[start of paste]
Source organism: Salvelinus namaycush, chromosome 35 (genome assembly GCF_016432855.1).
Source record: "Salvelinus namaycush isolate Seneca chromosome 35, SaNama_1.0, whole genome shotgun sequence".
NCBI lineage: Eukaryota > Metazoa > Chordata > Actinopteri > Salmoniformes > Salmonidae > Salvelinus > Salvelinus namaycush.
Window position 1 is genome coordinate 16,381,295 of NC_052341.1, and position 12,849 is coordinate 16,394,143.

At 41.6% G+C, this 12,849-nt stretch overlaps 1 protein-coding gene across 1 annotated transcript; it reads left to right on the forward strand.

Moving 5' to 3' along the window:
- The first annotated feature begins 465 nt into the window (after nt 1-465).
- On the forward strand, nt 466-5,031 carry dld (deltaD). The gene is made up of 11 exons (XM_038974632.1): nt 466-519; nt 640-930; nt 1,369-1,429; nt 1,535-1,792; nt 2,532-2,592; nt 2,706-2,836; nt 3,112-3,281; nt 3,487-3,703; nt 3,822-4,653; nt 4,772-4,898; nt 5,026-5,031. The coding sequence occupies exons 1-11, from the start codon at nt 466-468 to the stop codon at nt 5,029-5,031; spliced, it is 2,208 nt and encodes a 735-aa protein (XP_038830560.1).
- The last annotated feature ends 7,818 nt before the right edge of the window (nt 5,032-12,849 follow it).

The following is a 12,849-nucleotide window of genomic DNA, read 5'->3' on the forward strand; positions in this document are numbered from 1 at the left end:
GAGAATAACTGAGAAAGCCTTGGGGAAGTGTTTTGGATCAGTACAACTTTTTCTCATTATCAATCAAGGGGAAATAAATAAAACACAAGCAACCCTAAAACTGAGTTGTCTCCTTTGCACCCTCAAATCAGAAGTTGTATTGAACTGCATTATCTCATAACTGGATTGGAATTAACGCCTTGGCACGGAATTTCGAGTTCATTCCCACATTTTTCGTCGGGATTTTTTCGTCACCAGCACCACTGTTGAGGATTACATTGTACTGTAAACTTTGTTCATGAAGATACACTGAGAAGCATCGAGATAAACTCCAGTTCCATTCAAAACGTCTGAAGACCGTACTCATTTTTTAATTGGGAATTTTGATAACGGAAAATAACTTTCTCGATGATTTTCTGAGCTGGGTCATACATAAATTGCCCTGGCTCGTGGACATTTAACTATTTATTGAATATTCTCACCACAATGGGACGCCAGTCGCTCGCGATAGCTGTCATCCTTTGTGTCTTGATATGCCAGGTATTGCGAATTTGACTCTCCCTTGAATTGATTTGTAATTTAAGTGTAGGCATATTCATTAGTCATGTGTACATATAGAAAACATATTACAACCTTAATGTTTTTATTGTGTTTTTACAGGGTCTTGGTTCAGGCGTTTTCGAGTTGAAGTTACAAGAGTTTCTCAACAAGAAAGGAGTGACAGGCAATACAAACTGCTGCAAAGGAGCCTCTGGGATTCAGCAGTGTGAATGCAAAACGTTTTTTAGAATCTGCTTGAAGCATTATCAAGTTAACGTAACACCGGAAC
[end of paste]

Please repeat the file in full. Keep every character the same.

Source organism: Salvelinus namaycush, chromosome 35 (genome assembly GCF_016432855.1).
Source record: "Salvelinus namaycush isolate Seneca chromosome 35, SaNama_1.0, whole genome shotgun sequence".
NCBI lineage: Eukaryota > Metazoa > Chordata > Actinopteri > Salmoniformes > Salmonidae > Salvelinus > Salvelinus namaycush.
Window position 1 is genome coordinate 16,381,295 of NC_052341.1, and position 12,849 is coordinate 16,394,143.

At 41.6% G+C, this 12,849-nt stretch overlaps 1 protein-coding gene across 1 annotated transcript; it reads left to right on the forward strand.

Moving 5' to 3' along the window:
- The first annotated feature begins 465 nt into the window (after nt 1-465).
- On the forward strand, nt 466-5,031 carry dld (deltaD). The gene is made up of 11 exons (XM_038974632.1): nt 466-519; nt 640-930; nt 1,369-1,429; nt 1,535-1,792; nt 2,532-2,592; nt 2,706-2,836; nt 3,112-3,281; nt 3,487-3,703; nt 3,822-4,653; nt 4,772-4,898; nt 5,026-5,031. The coding sequence occupies exons 1-11, from the start codon at nt 466-468 to the stop codon at nt 5,029-5,031; spliced, it is 2,208 nt and encodes a 735-aa protein (XP_038830560.1).
- The last annotated feature ends 7,818 nt before the right edge of the window (nt 5,032-12,849 follow it).

The following is a 12,849-nucleotide window of genomic DNA, read 5'->3' on the forward strand; positions in this document are numbered from 1 at the left end:
GAGAATAACTGAGAAAGCCTTGGGGAAGTGTTTTGGATCAGTACAACTTTTTCTCATTATCAATCAAGGGGAAATAAATAAAACACAAGCAACCCTAAAACTGAGTTGTCTCCTTTGCACCCTCAAATCAGAAGTTGTATTGAACTGCATTATCTCATAACTGGATTGGAATTAACGCCTTGGCACGGAATTTCGAGTTCATTCCCACATTTTTCGTCGGGATTTTTTCGTCACCAGCACCACTGTTGAGGATTACATTGTACTGTAAACTTTGTTCATGAAGATACACTGAGAAGCATCGAGATAAACTCCAGTTCCATTCAAAACGTCTGAAGACCGTACTCATTTTTTAATTGGGAATTTTGATAACGGAAAATAACTTTCTCGATGATTTTCTGAGCTGGGTCATACATAAATTGCCCTGGCTCGTGGACATTTAACTATTTATTGAATATTCTCACCACAATGGGACGCCAGTCGCTCGCGATAGCTGTCATCCTTTGTGTCTTGATATGCCAGGTATTGCGAATTTGACTCTCCCTTGAATTGATTTGTAATTTAAGTGTAGGCATATTCATTAGTCATGTGTACATATAGAAAACATATTACAACCTTAATGTTTTTATTGTGTTTTTACAGGGTCTTGGTTCAGGCGTTTTCGAGTTGAAGTTACAAGAGTTTCTCAACAAGAAAGGAGTGACAGGCAATACAAACTGCTGCAAAGGAGCCTCTGGGATTCAGCAGTGTGAATGCAAAACGTTTTTTAGAATCTGCTTGAAGCATTATCAAGTTAACGTAACACCGGAAC